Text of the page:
Stagg School of Excellence 7424 S. Morgan St. Englewood Pre K-8
Tarkington School of Excellence 3330 W. 71st St. Chicago Lawn Pre K-8

Chicago Teacher Residency Program[edit]

The Chicago Teacher Residency Class of 2012

The centerpiece of AUSL's efforts is the Chicago Teacher Residency program, a year-long urban teacher training program in Chicago's Public Schools. This intensive 12-month, full-time, paid training program combines teacher preparation, licensure, and a Master's degree to give Residents the tools they need to dramatically improve student achievement in Chicago’s public schools.

Residents work four days a week in the classroom of an experienced Mentor teacher, at an AUSL teacher training CPS school and receive intensive and individualized coaching, guidance and opportunities for practice that shape them into a confident, capable, and reflective teachers ready for the special challenges of their own classroom in a CPS school. Residents also earn a Master of Arts in Teaching from National Louis University and a full Illinois Initial teaching certification in just one year. If already certified to teach, residents earn a Master of Education in Urban Education.

After the training year, graduates commit to teach in an AUSL-managed Chicago Public School for at least four years.[3]

Results[edit]

Steady, positive improvements in academic achievement, student engagement, and parent satisfaction are hallmarks of all AUSL-managed CPS schools.

  • U.S.News & World Report Education ranked Chicago Academy High School in the top ten best public high schools in the city of Chicago.[4]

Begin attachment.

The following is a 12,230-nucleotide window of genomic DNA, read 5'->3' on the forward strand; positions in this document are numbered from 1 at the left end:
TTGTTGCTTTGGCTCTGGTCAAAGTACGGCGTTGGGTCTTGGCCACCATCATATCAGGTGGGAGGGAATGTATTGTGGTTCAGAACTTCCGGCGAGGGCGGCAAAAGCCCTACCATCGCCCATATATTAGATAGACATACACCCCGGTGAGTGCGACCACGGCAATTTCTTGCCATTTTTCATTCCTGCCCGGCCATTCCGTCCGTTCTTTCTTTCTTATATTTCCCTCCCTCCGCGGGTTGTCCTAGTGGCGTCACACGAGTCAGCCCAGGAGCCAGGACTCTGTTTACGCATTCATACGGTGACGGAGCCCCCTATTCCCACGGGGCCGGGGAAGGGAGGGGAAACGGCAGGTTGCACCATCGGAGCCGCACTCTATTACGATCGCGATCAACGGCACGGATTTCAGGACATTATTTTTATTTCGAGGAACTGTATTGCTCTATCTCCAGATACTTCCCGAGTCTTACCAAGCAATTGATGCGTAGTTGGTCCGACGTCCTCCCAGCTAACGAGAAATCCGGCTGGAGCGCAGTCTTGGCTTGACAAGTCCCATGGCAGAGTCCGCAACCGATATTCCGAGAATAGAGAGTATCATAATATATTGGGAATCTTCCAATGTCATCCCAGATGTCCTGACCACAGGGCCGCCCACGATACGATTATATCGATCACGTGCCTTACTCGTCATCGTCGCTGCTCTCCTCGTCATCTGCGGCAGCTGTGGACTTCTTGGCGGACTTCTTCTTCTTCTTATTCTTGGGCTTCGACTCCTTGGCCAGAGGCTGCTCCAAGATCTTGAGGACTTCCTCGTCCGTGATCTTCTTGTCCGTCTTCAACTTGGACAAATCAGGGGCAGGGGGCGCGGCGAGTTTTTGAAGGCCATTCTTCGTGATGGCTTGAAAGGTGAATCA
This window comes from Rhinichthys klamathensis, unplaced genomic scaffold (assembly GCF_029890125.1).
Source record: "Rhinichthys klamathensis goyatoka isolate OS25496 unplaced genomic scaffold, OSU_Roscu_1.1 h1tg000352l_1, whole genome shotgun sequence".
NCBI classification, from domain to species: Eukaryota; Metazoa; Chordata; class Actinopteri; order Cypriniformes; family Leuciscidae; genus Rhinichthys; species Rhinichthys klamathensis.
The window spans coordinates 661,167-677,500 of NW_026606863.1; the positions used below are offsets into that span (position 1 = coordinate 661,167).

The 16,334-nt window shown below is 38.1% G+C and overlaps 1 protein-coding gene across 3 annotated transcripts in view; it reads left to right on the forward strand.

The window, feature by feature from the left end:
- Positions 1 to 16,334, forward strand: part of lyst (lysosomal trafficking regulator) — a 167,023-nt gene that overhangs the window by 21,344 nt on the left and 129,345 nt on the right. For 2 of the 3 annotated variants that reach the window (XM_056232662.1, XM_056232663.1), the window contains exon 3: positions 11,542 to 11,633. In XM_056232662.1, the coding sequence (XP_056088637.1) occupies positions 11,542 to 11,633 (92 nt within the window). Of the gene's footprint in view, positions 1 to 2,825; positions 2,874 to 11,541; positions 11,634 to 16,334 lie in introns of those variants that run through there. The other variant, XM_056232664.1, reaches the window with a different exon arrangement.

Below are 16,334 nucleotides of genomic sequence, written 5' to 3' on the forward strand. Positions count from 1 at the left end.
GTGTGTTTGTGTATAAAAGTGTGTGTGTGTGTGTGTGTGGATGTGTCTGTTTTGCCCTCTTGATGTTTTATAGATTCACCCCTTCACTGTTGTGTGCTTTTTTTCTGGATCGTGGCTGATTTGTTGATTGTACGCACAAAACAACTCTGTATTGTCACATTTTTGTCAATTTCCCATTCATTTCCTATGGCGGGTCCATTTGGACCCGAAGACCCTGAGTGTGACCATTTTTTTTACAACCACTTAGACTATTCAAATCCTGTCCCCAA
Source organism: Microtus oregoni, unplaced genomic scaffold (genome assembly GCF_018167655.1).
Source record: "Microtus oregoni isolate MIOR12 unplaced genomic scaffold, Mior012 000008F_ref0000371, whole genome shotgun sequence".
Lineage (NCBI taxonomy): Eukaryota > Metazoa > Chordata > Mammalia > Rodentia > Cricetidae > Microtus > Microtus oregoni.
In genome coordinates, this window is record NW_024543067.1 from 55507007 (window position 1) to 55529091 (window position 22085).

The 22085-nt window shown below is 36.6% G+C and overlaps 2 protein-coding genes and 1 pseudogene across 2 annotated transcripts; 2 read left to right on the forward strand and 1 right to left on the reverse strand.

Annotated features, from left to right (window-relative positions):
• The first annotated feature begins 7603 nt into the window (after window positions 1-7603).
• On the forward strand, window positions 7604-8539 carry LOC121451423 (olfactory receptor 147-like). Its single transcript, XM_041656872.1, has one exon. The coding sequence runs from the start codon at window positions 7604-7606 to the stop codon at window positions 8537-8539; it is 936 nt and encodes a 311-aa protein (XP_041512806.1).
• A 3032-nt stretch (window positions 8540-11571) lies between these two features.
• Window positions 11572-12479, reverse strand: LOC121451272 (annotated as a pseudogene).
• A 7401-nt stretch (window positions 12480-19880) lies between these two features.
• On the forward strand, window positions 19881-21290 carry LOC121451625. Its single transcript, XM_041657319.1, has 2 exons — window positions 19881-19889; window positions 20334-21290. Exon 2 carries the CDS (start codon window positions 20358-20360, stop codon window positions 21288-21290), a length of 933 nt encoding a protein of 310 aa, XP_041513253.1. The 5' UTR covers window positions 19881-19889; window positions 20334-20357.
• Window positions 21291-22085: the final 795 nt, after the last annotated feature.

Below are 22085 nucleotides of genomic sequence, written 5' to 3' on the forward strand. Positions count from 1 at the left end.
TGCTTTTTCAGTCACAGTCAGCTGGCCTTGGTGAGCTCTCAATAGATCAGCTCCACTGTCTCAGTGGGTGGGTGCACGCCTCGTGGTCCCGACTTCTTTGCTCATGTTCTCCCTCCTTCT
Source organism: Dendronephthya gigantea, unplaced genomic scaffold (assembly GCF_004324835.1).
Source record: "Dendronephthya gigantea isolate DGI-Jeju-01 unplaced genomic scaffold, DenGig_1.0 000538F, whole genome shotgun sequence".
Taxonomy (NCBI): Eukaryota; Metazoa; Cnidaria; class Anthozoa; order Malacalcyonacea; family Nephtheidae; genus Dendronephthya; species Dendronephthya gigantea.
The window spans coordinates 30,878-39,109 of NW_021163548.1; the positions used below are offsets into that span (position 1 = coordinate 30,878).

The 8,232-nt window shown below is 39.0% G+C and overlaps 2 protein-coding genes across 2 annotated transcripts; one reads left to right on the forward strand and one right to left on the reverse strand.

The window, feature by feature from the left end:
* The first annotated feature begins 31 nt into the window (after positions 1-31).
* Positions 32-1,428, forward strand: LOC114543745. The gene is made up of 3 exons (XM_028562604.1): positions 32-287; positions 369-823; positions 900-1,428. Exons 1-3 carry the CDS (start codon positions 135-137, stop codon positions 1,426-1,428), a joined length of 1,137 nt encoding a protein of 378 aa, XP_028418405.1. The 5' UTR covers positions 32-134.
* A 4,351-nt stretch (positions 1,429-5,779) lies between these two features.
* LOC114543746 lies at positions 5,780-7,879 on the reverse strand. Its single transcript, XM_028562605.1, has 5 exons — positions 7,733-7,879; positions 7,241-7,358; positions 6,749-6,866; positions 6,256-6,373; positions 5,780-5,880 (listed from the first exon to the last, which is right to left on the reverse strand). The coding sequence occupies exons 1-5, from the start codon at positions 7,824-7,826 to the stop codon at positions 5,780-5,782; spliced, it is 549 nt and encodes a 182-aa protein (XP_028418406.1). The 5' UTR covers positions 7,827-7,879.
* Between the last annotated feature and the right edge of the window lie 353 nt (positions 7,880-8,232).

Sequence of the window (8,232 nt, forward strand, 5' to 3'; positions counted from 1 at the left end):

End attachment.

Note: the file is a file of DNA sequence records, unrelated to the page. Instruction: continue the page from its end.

• Morton School of Excellence has maintained Level 1 status since school year 2010-11. In 2012, Morton School of Excellence surpassed the district ISAT average, the first turnaround school to achieve this milestone.[5]
  • In 2013, Phillips Academy High School achieved Level 1 status for the first time in its history.[6]
  • Every year since 2008, AUSL turnaround elementary schools, on average, have surpassed the district's growth on ISAT gains.[7]

Independent Research[edit]

The University of Chicago Consortium on Chicago School Research and American Institutes for Research in 2012 released a summary from their independent research evaluating the effect of reform including AUSL turnarounds.[8] The study concluded the following:

  • Four years after intervention, the gap in test scores between reformed elementary/middle schools and the school system average closed by almost half in reading and by two-thirds in mathematics.
  • The teacher workforce after intervention across all models was more likely to be white, younger, and less experienced, and were more likely to have provisional certification than teachers who were at those schools before the intervention.
  • Without intervention, the comparison neighborhood schools saw minimal to no increases in average test scores.
  • Furthermore, these significant results were achieved serving the same students as before intervention.
  • Transformation of an elementary school is a process, not an event. The gains seen in the fourth year vs. the comparison schools are higher than those seen in the first year.
  • High schools that underwent reform did not show significant improvements in absences or ninth grade on-track-to-graduate rates over matched comparison schools, but recent high school efforts look more promising than earlier ones.

Criticism[edit]

A Chicago Tribune article on AUSL from February 2012 entitled "School reform organization gets average grades" [9] stated that,

Most of AUSL turnarounds score below CPS averages on the percentage of students meeting or exceeding state benchmarks on standardized testing. Those schools that beat district averages have been accused of pushing out their lowest-performing students or those with discipline problems to artificially inflate their test scores.

History[10][edit]

References[edit]